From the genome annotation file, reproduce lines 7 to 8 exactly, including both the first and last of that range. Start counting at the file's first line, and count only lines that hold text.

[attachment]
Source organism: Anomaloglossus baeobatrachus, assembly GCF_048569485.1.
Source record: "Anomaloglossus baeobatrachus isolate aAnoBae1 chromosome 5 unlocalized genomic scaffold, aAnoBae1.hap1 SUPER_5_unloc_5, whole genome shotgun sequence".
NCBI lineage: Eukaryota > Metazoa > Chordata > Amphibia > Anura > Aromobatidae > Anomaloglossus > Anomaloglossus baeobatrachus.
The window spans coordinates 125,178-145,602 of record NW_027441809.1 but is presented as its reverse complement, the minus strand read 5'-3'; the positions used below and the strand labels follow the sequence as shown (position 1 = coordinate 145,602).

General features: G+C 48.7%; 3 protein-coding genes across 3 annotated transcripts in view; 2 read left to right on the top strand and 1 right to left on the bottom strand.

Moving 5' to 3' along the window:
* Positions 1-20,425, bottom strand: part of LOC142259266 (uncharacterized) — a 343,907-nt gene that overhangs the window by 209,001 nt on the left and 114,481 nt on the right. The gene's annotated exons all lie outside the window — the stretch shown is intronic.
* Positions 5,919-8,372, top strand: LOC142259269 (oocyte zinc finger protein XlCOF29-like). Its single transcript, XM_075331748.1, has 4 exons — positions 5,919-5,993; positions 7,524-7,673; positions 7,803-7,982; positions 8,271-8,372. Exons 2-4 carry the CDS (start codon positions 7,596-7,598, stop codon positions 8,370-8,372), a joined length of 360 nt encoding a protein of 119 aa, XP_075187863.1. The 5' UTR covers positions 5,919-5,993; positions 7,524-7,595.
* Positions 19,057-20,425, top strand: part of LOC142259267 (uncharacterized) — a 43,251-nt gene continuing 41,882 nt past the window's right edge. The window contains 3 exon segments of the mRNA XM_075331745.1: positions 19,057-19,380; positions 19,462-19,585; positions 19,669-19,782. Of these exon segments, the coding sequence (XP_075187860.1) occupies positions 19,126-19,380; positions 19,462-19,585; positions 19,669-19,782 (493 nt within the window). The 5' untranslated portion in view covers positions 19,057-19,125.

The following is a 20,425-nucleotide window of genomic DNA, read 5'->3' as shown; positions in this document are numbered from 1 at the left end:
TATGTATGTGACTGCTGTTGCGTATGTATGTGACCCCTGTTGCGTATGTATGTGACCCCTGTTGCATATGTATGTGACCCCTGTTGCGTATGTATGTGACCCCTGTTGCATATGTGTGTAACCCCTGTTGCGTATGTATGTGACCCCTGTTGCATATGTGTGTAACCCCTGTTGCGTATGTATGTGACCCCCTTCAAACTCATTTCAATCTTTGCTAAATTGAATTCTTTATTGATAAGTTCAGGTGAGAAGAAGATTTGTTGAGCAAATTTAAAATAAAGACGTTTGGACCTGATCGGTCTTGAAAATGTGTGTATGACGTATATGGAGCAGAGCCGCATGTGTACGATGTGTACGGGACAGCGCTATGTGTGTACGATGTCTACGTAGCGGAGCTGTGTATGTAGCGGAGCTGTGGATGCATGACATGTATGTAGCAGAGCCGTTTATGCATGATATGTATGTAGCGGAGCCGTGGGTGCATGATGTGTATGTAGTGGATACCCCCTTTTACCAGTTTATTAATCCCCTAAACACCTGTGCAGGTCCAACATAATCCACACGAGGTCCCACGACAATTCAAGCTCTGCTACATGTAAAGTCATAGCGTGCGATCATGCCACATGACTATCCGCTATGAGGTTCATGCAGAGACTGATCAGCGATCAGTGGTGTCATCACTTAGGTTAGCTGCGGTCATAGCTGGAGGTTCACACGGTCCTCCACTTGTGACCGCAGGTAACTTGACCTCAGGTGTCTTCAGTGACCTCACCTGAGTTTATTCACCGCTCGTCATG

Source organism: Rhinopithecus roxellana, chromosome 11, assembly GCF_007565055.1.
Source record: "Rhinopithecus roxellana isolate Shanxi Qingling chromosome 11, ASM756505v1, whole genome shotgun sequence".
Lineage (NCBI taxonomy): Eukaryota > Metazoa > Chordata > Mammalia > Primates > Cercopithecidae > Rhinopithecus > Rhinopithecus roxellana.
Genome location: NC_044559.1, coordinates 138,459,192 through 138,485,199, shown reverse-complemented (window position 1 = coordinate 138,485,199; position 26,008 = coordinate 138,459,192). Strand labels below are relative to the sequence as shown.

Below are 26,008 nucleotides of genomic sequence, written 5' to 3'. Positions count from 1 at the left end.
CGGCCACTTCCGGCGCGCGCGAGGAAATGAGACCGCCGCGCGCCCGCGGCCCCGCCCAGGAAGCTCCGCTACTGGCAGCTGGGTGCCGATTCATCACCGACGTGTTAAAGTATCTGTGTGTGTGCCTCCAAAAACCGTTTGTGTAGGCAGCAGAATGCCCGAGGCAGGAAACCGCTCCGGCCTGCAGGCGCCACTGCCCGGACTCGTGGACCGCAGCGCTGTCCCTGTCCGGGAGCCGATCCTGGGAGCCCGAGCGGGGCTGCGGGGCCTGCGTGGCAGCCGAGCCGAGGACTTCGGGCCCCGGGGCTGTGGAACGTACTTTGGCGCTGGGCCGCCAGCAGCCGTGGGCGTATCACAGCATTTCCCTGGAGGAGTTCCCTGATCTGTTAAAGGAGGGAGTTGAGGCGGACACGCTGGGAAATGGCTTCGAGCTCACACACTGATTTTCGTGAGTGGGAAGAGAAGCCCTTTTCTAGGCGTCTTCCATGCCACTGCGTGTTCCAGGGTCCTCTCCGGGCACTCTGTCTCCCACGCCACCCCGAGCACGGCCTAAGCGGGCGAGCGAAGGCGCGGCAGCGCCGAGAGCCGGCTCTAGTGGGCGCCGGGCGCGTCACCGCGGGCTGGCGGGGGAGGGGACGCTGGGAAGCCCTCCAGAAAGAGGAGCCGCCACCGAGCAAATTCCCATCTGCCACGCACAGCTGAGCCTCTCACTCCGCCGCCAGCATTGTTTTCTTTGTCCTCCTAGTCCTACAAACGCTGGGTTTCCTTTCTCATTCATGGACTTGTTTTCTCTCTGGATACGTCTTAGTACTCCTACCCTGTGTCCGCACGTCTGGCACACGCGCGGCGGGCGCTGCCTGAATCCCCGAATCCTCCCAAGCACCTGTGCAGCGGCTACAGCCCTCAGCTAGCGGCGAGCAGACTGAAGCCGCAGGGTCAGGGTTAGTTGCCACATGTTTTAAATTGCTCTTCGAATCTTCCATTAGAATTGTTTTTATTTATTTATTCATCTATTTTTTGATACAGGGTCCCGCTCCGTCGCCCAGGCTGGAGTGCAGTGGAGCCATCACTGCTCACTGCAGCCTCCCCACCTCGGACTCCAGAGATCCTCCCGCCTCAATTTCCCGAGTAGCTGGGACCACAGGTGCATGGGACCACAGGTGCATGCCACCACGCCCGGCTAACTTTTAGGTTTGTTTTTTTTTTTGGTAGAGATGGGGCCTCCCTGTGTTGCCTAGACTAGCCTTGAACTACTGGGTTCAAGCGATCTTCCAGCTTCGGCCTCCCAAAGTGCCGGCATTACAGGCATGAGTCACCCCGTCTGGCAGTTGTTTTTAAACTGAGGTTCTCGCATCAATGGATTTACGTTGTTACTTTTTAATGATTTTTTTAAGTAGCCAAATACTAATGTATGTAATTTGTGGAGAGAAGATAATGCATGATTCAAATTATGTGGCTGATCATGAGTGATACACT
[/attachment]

* Positions 1-20,425, bottom strand: part of LOC142259266 (uncharacterized) — a 343,907-nt gene that overhangs the window by 209,001 nt on the left and 114,481 nt on the right. The gene's annotated exons all lie outside the window — the stretch shown is intronic.
* Positions 5,919-8,372, top strand: LOC142259269 (oocyte zinc finger protein XlCOF29-like). Its single transcript, XM_075331748.1, has 4 exons — positions 5,919-5,993; positions 7,524-7,673; positions 7,803-7,982; positions 8,271-8,372. Exons 2-4 carry the CDS (start codon positions 7,596-7,598, stop codon positions 8,370-8,372), a joined length of 360 nt encoding a protein of 119 aa, XP_075187863.1. The 5' UTR covers positions 5,919-5,993; positions 7,524-7,595.